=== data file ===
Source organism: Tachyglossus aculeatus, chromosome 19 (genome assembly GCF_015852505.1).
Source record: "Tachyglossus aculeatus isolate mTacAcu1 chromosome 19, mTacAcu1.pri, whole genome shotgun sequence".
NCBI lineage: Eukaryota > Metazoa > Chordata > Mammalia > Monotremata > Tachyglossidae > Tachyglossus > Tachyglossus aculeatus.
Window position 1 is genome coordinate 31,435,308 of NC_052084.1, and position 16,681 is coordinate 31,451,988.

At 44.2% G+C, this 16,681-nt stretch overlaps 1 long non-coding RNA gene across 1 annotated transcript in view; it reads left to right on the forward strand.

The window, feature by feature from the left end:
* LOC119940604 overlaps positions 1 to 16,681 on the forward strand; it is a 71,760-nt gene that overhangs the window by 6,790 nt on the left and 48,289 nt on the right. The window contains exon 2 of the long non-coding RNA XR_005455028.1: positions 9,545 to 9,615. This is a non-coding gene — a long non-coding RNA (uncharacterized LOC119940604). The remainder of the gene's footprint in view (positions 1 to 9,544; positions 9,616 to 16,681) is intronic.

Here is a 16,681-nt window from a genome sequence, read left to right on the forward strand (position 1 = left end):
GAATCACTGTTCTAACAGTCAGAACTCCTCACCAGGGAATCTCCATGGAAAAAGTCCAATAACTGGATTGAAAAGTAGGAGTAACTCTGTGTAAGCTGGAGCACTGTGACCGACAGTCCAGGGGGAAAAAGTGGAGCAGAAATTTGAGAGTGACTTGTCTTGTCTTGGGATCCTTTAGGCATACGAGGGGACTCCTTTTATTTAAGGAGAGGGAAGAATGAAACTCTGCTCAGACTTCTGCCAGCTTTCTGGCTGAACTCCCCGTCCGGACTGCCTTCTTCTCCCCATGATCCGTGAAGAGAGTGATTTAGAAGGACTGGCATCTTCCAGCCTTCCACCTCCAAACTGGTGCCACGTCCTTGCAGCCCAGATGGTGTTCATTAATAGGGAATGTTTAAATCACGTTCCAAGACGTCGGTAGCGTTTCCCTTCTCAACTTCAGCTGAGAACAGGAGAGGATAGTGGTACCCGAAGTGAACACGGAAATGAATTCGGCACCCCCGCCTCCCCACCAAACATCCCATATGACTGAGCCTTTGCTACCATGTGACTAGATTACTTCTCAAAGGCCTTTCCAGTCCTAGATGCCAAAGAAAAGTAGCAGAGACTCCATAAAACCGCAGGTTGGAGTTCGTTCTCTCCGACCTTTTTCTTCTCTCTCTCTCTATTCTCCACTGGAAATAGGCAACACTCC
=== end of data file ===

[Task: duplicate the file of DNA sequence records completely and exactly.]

Source organism: Tachyglossus aculeatus, chromosome 19 (genome assembly GCF_015852505.1).
Source record: "Tachyglossus aculeatus isolate mTacAcu1 chromosome 19, mTacAcu1.pri, whole genome shotgun sequence".
NCBI lineage: Eukaryota > Metazoa > Chordata > Mammalia > Monotremata > Tachyglossidae > Tachyglossus > Tachyglossus aculeatus.
Window position 1 is genome coordinate 31,435,308 of NC_052084.1, and position 16,681 is coordinate 31,451,988.

At 44.2% G+C, this 16,681-nt stretch overlaps 1 long non-coding RNA gene across 1 annotated transcript in view; it reads left to right on the forward strand.

The window, feature by feature from the left end:
* LOC119940604 overlaps positions 1 to 16,681 on the forward strand; it is a 71,760-nt gene that overhangs the window by 6,790 nt on the left and 48,289 nt on the right. The window contains exon 2 of the long non-coding RNA XR_005455028.1: positions 9,545 to 9,615. This is a non-coding gene — a long non-coding RNA (uncharacterized LOC119940604). The remainder of the gene's footprint in view (positions 1 to 9,544; positions 9,616 to 16,681) is intronic.

Here is a 16,681-nt window from a genome sequence, read left to right on the forward strand (position 1 = left end):
GAATCACTGTTCTAACAGTCAGAACTCCTCACCAGGGAATCTCCATGGAAAAAGTCCAATAACTGGATTGAAAAGTAGGAGTAACTCTGTGTAAGCTGGAGCACTGTGACCGACAGTCCAGGGGGAAAAAGTGGAGCAGAAATTTGAGAGTGACTTGTCTTGTCTTGGGATCCTTTAGGCATACGAGGGGACTCCTTTTATTTAAGGAGAGGGAAGAATGAAACTCTGCTCAGACTTCTGCCAGCTTTCTGGCTGAACTCCCCGTCCGGACTGCCTTCTTCTCCCCATGATCCGTGAAGAGAGTGATTTAGAAGGACTGGCATCTTCCAGCCTTCCACCTCCAAACTGGTGCCACGTCCTTGCAGCCCAGATGGTGTTCATTAATAGGGAATGTTTAAATCACGTTCCAAGACGTCGGTAGCGTTTCCCTTCTCAACTTCAGCTGAGAACAGGAGAGGATAGTGGTACCCGAAGTGAACACGGAAATGAATTCGGCACCCCCGCCTCCCCACCAAACATCCCATATGACTGAGCCTTTGCTACCATGTGACTAGATTACTTCTCAAAGGCCTTTCCAGTCCTAGATGCCAAAGAAAAGTAGCAGAGACTCCATAAAACCGCAGGTTGGAGTTCGTTCTCTCCGACCTTTTTCTTCTCTCTCTCTCTATTCTCCACTGGAAATAGGCAACACTCC